If you have ever suffered from a back injury, you know how excruciating they can be. Coupled with being one of the harder injuries to shake, they plague industries and people working in them. Of all workplace injuries, almost 20% – more than 1 million workers – have suffered from a back injury (according to the Federal Bureau of Labor Statistics). In fact, the only thing that accounts for more lost days of work is the common cold!
At some point throughout their lives, lower back pain will be experienced by approximately 80% of adults. Lower back pain can result from a work-related injury. Injuries involving the lower back account for 80% of work-related injuries associated with material handling tasks. Of all the strains and sprains (the largest classification of job-related injuries) that take place on the job, 43% involve the back.
Back pain is, of course, related to other factors besides what you do for a living. Other things that put you at risk for back pain include the following:
A back injury usually happens when you exceed muscle capacity, or the capacity of discs or tendons. There can also be several contributing factors that figure in, rather than just one. Reaching while lifting is a common cause of back strains and sprains.
When it comes to Workers’ Compensation claims, almost 20% of them involve back pain. Some employees who experience this type of pain as a result of a work-related injury are entitled to financial compensation, as long as the problem was not from a pre-existing condition. That is grounds for claim denial.
If, for longer than six months, you have ongoing back pain, it is considered chronic. Long after the cause of the pain has gone away, the pain can continue because, for weeks, months, or years, the nervous system continues to send pain signals.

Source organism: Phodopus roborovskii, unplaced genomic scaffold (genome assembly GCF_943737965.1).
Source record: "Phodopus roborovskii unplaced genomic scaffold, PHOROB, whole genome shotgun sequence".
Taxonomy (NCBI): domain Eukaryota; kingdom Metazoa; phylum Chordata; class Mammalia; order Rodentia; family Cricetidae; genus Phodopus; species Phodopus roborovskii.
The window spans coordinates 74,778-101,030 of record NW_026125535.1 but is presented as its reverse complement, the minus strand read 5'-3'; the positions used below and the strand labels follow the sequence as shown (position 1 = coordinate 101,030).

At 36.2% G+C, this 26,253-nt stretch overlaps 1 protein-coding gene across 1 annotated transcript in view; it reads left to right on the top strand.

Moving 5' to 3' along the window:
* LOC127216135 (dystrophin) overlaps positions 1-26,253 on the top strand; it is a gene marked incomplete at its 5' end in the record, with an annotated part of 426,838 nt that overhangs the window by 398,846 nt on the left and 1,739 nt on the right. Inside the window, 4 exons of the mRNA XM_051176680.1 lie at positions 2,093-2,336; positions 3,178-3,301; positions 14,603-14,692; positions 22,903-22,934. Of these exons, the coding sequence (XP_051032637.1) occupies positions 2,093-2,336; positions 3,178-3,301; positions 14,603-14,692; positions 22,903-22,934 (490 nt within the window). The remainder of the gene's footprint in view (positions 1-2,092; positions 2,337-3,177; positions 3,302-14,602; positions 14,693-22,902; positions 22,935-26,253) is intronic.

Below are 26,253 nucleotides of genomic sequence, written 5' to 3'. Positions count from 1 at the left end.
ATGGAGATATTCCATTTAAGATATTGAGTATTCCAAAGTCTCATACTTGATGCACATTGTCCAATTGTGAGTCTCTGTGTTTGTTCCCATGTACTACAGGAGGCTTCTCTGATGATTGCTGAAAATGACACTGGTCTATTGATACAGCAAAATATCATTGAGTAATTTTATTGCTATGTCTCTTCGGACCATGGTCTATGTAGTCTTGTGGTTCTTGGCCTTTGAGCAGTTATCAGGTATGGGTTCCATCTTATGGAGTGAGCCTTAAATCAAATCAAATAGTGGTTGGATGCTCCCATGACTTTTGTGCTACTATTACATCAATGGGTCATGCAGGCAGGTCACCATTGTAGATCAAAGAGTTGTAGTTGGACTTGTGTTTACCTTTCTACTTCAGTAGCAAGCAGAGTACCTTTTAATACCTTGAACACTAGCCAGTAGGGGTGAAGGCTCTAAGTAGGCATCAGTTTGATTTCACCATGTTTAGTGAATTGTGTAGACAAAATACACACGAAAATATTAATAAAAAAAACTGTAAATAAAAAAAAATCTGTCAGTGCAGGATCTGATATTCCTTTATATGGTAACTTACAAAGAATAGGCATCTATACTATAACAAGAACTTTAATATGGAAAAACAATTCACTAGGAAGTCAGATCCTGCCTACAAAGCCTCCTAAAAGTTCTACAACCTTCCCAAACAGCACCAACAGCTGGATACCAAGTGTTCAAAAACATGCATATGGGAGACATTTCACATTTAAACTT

Depending on the severity, chronic pain can be debilitating. When back pain is severe, or if it is chronic, it can lead to a classification of being disabled. Adults on Social Security, due to a disabled qualification resulting from back pain, cite numerous causes including spinal stenosis, scoliosis, nerve root compression, herniated discs, rheumatoid arthritis, osteoarthritis, a degenerative disc order, and more.
What should you do if you have a back injury at work? Take the following steps:
One of the first and smartest things you can do if you are injured on the job is to retain the services of an experienced, knowledgeable attorney that is well-versed in Workers’ Compensation cases.
Cardinal Law Partners believes that no one having suffered a work-related injury, such as a back injury, should go without pay, be responsible for medical bills related to the injury. That’s why we work hard to protect the rights of employees through Workers’ Compensation and other means. Contact us today if you’d like to find out more about what we can do for you in your on-the-job injury situation.